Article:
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Evaluation of Zajonc


+ Validity – the study is supported by lots of studies that highlight the effects of an audience.

-Generalisability – Poor, difficult to extrapolate from cockroaches!

-Reductionist – The study highlights that the audience effect is biological or innate – not really…..probably more social.

+ Application – Good – can help improve sports performance by training athletes in front of an audience.

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2.3 Home Advantage

Key Study – Schwartz & Barsky (1977) – Home Advantage.


  • Included 1880 major league baseball games played in 1971. This represents 97% of all games played that year in the American and National Leagues.
  • Also recorded were home team outcomes for all 182 games played in 1971 in the professional American and National Football conferences.
  • Same information was gathered from 910 games played by 182 college football teams in 1971.
  • Data gathered from 542 played in both divisions on the National Hockey League in he 1971/72 season – this includes 87% of all the games played that year.
  • 1485 college basketball games played by the Philadelphia area Big 5 teams over a 16 year period (1952-66)


  • Home victories exceed 50% of all games won.
  • The advantage of playing at home differs from one sport to another.
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2.3 Home Advantage results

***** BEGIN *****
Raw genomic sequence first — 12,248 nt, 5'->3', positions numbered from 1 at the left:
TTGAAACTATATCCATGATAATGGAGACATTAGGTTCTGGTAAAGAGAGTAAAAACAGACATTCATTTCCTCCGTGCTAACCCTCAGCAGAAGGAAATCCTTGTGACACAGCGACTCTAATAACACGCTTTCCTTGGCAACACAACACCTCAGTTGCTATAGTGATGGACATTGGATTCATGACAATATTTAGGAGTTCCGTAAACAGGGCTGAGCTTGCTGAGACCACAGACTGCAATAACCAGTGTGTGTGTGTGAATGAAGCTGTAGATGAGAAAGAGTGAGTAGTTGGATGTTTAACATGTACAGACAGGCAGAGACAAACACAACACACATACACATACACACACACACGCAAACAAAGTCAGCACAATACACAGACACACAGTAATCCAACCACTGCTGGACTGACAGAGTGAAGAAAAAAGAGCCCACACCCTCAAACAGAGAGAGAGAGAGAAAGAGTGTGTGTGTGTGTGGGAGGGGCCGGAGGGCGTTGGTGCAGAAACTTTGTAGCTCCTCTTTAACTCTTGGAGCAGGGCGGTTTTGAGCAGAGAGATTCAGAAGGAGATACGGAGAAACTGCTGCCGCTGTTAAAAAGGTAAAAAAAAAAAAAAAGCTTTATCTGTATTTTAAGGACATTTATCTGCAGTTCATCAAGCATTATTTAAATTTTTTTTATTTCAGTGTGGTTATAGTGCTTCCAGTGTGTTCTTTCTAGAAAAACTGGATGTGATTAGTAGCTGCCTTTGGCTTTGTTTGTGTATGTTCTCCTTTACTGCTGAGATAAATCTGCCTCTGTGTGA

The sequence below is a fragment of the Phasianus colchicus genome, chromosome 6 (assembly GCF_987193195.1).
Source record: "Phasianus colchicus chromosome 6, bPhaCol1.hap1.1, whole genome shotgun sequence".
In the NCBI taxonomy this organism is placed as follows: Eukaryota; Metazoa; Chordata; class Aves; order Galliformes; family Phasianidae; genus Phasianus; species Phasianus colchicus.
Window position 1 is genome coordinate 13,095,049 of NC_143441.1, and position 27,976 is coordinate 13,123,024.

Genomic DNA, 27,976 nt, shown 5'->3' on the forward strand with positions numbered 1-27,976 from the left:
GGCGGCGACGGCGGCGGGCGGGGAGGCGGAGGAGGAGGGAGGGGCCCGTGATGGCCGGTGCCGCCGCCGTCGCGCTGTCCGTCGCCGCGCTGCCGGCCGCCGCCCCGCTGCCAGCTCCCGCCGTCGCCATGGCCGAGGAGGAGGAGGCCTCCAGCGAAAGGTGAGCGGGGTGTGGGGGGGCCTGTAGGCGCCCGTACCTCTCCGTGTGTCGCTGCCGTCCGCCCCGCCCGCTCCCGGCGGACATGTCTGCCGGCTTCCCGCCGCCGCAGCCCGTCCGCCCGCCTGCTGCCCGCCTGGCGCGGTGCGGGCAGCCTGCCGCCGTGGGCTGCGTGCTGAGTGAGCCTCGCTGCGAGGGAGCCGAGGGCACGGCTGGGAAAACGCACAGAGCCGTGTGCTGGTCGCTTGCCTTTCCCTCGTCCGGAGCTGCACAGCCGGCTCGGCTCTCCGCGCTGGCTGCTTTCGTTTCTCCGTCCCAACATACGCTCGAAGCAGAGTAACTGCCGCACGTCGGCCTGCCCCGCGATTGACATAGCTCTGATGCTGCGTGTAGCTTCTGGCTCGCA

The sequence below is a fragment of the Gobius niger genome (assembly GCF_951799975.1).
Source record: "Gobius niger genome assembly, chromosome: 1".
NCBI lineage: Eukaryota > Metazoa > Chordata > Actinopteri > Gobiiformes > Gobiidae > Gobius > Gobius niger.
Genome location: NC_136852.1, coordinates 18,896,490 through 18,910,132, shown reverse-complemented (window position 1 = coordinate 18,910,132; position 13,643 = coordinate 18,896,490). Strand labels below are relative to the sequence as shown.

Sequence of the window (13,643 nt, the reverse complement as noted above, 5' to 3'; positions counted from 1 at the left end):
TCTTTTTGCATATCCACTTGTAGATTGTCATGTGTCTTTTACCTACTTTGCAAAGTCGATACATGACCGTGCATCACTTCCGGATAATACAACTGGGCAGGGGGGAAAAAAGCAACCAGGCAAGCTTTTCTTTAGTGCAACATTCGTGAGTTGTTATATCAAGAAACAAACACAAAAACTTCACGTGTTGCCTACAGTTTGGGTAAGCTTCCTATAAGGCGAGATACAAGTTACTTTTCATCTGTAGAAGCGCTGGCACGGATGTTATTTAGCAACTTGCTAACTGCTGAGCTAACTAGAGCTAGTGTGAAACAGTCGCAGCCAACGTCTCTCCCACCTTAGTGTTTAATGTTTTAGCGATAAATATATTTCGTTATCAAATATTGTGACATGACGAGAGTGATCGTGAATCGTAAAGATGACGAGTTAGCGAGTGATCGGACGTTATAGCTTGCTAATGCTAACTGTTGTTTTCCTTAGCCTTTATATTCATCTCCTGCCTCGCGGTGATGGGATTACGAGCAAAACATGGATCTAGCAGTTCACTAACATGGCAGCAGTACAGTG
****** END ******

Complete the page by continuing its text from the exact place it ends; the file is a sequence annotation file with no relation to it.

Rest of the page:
SPORT (percentage of games won by the home team in baseball, football and hockey)

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2.3 Home Advantage

  • The success at home seems largely attributable to offensive (attacking) play rather than better defensive play. In addition, a hostile crowd can bring about deterioration in the play of the away team rather than improve the performance of the home team, suggesting that an away disadvantage may account for the home advantage.
  • The Arousal theory goes a long way to explaining the findings. The home effect is most pronounced when a strong team hosts a weak team; the damage is most pronounced for the away team when the task is difficult, that is playing away for a strong team. Ironically therefore, successful performance is affected not only by an athlete’s skill and abilities but also the number an enthusiasm f their well-wishers.


  • The major factor in home advantage for all sports is more effective offensive play rather than defensive action.
  • Home advantage is most apparent in the indoor sports of ice hockey and basketball, least so in the outdoor sports of baseball and football.
  • Playing at home or away is as strong a correlate of a team’s performance as is the quality of its players.
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Evaluation of Schwartz and Barsky


+ Large sample so results are generalisable to the sports used.

+ High validity as it providing strong evidence to support the theory that there is a home advantage, however, this is dependent on which sport is being played.

-Individual difference as the fatigue of the fans made a difference to the overall success of the team.

+ Not reductionist as it considers other factors, for example, Arousal theory.

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3. Leadership and Coaching